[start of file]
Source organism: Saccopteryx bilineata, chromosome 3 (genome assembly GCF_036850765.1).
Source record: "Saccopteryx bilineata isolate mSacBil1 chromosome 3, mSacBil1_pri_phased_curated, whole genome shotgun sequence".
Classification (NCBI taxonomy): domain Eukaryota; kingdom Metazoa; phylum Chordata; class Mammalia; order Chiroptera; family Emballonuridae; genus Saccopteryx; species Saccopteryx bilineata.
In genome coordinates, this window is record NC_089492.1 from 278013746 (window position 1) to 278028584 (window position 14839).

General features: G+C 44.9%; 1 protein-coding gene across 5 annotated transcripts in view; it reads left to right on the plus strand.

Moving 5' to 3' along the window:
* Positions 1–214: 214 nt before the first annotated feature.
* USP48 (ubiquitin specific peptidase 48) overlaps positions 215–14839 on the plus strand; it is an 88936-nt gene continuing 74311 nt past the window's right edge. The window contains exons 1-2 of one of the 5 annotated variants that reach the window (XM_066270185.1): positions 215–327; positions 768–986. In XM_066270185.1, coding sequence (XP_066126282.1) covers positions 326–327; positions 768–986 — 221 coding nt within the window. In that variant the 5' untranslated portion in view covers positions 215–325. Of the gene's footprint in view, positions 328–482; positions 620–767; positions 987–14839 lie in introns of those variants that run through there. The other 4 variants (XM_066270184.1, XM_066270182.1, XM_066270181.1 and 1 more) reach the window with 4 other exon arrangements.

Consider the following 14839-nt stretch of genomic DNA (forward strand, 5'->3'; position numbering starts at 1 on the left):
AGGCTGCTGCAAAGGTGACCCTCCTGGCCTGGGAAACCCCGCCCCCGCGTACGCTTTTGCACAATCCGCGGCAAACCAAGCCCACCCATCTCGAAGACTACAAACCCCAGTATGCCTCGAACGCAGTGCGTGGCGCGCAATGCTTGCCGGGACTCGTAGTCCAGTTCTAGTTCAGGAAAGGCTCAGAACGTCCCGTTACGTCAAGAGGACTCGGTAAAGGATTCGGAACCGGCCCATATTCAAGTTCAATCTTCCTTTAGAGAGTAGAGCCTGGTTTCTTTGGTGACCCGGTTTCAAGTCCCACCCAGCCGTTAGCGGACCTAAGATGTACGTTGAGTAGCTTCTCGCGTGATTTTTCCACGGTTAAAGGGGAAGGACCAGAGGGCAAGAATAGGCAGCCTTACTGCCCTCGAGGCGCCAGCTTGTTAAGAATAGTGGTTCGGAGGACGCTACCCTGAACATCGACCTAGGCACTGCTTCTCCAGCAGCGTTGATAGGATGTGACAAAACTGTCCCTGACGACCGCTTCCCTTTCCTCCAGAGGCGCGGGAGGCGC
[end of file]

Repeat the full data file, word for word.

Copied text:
Source organism: Saccopteryx bilineata, chromosome 3 (genome assembly GCF_036850765.1).
Source record: "Saccopteryx bilineata isolate mSacBil1 chromosome 3, mSacBil1_pri_phased_curated, whole genome shotgun sequence".
Classification (NCBI taxonomy): domain Eukaryota; kingdom Metazoa; phylum Chordata; class Mammalia; order Chiroptera; family Emballonuridae; genus Saccopteryx; species Saccopteryx bilineata.
In genome coordinates, this window is record NC_089492.1 from 278013746 (window position 1) to 278028584 (window position 14839).

General features: G+C 44.9%; 1 protein-coding gene across 5 annotated transcripts in view; it reads left to right on the plus strand.

Moving 5' to 3' along the window:
* Positions 1–214: 214 nt before the first annotated feature.
* USP48 (ubiquitin specific peptidase 48) overlaps positions 215–14839 on the plus strand; it is an 88936-nt gene continuing 74311 nt past the window's right edge. The window contains exons 1-2 of one of the 5 annotated variants that reach the window (XM_066270185.1): positions 215–327; positions 768–986. In XM_066270185.1, coding sequence (XP_066126282.1) covers positions 326–327; positions 768–986 — 221 coding nt within the window. In that variant the 5' untranslated portion in view covers positions 215–325. Of the gene's footprint in view, positions 328–482; positions 620–767; positions 987–14839 lie in introns of those variants that run through there. The other 4 variants (XM_066270184.1, XM_066270182.1, XM_066270181.1 and 1 more) reach the window with 4 other exon arrangements.

Consider the following 14839-nt stretch of genomic DNA (forward strand, 5'->3'; position numbering starts at 1 on the left):
AGGCTGCTGCAAAGGTGACCCTCCTGGCCTGGGAAACCCCGCCCCCGCGTACGCTTTTGCACAATCCGCGGCAAACCAAGCCCACCCATCTCGAAGACTACAAACCCCAGTATGCCTCGAACGCAGTGCGTGGCGCGCAATGCTTGCCGGGACTCGTAGTCCAGTTCTAGTTCAGGAAAGGCTCAGAACGTCCCGTTACGTCAAGAGGACTCGGTAAAGGATTCGGAACCGGCCCATATTCAAGTTCAATCTTCCTTTAGAGAGTAGAGCCTGGTTTCTTTGGTGACCCGGTTTCAAGTCCCACCCAGCCGTTAGCGGACCTAAGATGTACGTTGAGTAGCTTCTCGCGTGATTTTTCCACGGTTAAAGGGGAAGGACCAGAGGGCAAGAATAGGCAGCCTTACTGCCCTCGAGGCGCCAGCTTGTTAAGAATAGTGGTTCGGAGGACGCTACCCTGAACATCGACCTAGGCACTGCTTCTCCAGCAGCGTTGATAGGATGTGACAAAACTGTCCCTGACGACCGCTTCCCTTTCCTCCAGAGGCGCGGGAGGCGC